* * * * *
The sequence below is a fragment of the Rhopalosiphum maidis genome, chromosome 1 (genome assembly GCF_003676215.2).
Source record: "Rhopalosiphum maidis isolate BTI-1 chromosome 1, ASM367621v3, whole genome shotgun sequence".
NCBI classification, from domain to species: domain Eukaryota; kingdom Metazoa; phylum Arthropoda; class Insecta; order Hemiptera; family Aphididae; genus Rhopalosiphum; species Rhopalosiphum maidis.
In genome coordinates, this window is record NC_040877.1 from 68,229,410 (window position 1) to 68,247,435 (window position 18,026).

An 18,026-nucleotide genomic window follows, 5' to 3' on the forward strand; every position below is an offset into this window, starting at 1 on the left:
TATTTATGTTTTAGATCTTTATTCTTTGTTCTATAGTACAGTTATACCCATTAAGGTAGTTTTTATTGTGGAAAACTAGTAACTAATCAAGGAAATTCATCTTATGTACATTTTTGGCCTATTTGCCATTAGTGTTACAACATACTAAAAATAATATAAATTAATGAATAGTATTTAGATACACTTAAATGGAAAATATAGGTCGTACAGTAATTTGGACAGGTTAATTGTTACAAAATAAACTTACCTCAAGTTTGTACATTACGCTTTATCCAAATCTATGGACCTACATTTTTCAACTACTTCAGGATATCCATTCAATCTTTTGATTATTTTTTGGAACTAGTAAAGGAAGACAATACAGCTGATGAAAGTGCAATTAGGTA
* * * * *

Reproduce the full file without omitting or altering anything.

The sequence below is a fragment of the Rhopalosiphum maidis genome, chromosome 1 (genome assembly GCF_003676215.2).
Source record: "Rhopalosiphum maidis isolate BTI-1 chromosome 1, ASM367621v3, whole genome shotgun sequence".
NCBI classification, from domain to species: domain Eukaryota; kingdom Metazoa; phylum Arthropoda; class Insecta; order Hemiptera; family Aphididae; genus Rhopalosiphum; species Rhopalosiphum maidis.
In genome coordinates, this window is record NC_040877.1 from 68,229,410 (window position 1) to 68,247,435 (window position 18,026).

An 18,026-nucleotide genomic window follows, 5' to 3' on the forward strand; every position below is an offset into this window, starting at 1 on the left:
TATTTATGTTTTAGATCTTTATTCTTTGTTCTATAGTACAGTTATACCCATTAAGGTAGTTTTTATTGTGGAAAACTAGTAACTAATCAAGGAAATTCATCTTATGTACATTTTTGGCCTATTTGCCATTAGTGTTACAACATACTAAAAATAATATAAATTAATGAATAGTATTTAGATACACTTAAATGGAAAATATAGGTCGTACAGTAATTTGGACAGGTTAATTGTTACAAAATAAACTTACCTCAAGTTTGTACATTACGCTTTATCCAAATCTATGGACCTACATTTTTCAACTACTTCAGGATATCCATTCAATCTTTTGATTATTTTTTGGAACTAGTAAAGGAAGACAATACAGCTGATGAAAGTGCAATTAGGTA